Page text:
President Joe Biden will extend the federal student loan payment pause through 60 days after June 30, 2023, or after the administration is permitted to follow through on its student debt forgiveness plan, the president announced in a video posted to his official Twitter page.
"The extension will alleviate uncertainty for borrowers as the Biden-Harris Administration asks the Supreme Court to review the lower-court orders that are preventing the Department from providing debt relief for tens of millions of Americans," the White House wrote in a statement.
The news comes as Biden’s student loan forgiveness plan faces multiple lawsuits.
"Callous efforts to block student debt relief in the courts have caused tremendous financial uncertainty for millions of borrowers who cannot set their family budgets or even plan for the holidays without a clear picture of their student debt obligations, and it’s just plain wrong," Secretary of Education Miguel Cardona said in the statement.
The latest extension on the student loan payment freeze is a part of a provision in the CARES Act enacted in 2020. It paused payments due on eligible student loans held by the Department of Education and lowered interest rates to 0%. Prior to today’s announcement, the freeze was set to expire on December 31, 2022. The Trump-era payment pause has since been extended multiple times.
Most recently, activist groups called on Biden to consider extending the payment pause as the courts validate the legality of his proposal, which could erase student loan debt for millions.
Biden’s student loan relief plan calls for the forgiveness of up to $10,000 in federal student loans or up to $20,000 for Pell Grant recipients. To be eligible, borrowers can’t make more than $125,000 per year if filing single or $250,000 for married couples.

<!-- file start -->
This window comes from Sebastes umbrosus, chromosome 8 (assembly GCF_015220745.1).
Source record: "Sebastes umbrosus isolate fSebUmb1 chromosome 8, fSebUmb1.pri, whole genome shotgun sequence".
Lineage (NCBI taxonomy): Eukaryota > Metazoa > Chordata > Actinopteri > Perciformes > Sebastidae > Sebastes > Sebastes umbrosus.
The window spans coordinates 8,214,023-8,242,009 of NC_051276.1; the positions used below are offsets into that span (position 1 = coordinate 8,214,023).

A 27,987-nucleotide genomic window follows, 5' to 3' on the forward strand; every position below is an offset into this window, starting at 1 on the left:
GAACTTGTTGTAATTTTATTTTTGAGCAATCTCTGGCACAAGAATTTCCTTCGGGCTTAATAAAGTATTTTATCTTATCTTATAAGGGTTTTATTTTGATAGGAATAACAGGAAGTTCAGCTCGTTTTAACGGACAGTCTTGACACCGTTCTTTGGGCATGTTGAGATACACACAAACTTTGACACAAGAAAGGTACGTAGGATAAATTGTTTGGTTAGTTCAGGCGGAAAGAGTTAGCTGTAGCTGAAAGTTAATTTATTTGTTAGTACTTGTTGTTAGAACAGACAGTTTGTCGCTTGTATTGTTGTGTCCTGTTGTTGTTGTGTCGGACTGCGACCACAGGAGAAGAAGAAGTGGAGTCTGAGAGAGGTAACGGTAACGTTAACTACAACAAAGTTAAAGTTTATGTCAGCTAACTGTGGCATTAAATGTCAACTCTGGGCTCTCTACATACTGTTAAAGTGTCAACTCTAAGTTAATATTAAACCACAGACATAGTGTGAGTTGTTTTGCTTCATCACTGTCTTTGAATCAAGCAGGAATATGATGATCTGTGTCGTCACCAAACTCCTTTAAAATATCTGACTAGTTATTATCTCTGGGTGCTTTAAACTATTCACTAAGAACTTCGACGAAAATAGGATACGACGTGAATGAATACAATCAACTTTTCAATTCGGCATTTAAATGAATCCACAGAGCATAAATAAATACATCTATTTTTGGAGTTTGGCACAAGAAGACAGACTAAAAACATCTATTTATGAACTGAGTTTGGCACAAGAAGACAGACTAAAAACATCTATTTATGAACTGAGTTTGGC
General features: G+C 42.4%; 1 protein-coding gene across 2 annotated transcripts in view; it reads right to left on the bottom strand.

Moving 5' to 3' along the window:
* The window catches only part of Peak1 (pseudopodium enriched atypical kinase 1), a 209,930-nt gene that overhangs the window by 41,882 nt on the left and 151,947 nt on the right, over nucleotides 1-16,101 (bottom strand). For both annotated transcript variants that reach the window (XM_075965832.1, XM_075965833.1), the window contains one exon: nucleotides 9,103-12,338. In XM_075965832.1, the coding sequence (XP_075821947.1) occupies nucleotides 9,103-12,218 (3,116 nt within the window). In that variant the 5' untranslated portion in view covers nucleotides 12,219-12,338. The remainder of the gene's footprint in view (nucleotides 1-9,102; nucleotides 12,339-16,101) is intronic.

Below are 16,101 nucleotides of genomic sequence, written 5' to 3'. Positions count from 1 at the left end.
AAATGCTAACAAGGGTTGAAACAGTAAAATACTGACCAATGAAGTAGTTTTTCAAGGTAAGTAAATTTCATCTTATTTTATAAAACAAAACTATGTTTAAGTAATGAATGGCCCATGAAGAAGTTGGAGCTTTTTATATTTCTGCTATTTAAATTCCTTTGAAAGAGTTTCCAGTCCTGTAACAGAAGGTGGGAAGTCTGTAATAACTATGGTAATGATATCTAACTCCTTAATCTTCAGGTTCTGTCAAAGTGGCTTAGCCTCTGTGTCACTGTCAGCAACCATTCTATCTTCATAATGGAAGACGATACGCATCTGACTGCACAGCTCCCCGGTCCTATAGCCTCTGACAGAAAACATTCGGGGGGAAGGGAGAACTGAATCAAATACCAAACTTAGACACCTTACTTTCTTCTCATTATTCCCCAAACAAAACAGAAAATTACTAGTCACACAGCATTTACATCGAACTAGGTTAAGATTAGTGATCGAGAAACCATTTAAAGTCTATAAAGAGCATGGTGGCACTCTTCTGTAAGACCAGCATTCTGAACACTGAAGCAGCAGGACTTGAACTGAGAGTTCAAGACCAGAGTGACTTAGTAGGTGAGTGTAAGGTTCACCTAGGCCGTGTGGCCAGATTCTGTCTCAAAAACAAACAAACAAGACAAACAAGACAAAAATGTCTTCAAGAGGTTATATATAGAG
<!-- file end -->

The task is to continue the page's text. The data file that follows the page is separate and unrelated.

If you have private student loans, these won't qualify for any federal loan forgiveness. But you can consider refinancing your loan to a lower rate to help you save on your monthly payments. Visit Credible to speak to a student loan refinancing professional to see if this option is right for you.
When does student loan repayment begin?
Student loan payments will resume 60 days after the Department of Education is permitted to implement its student loan forgiveness plan or the litigation is resolved, the White House said in its statement.
"If the program has not been implemented and the litigation has not been resolved by June 30, 2023 – payments will resume 60 days after that," the White House added.
The Department of Education was recently forced to stop accepting new applications for student loan relief.
"Courts have issued orders blocking our student debt relief program," a statement on StudentAid.gov reads. "As a result, at this time, we are not accepting applications. We are seeking to overturn those orders. If you've already applied, we'll hold your application."
But neither the student loan payment freeze or potential widespread forgiveness would apply to private student loans. If you have private student loans, you can refinance these loans to lower your interest rate and monthly payments. Visit Credible to compare different student loan lenders, without affecting your credit score.
Student loan forgiveness is still blocked
The Biden administration extended the federal student loan payment pause through the middle of next year because its student loan forgiveness plan is still blocked.
Earlier this month, the 8th U.S. Circuit Court of Appeals, based in St. Louis, issued an injunction blocking the Department of Education from erasing student loan debt based on Biden's executive order in August.
The block stems from a lawsuit brought by Nebraska, Missouri, Arkansas, Iowa, Kansas and South Carolina. The plaintiffs argue the plan would threaten their future tax revenues. A federal judge had dismissed their arguments, but the states appealed the ruling.
In a separate case, a federal judge in Texas had ruled Biden’s loan forgiveness plan "unlawful," and also blocked the student loan forgiveness plan. That suit was led by two borrowers who were either partially or fully ineligible for debt forgiveness.
If you hold private student loans, you can consider refinancing your private student loans to lower your interest rate and monthly payments. Visit Credible to compare different student loan lenders, without affecting your credit score.
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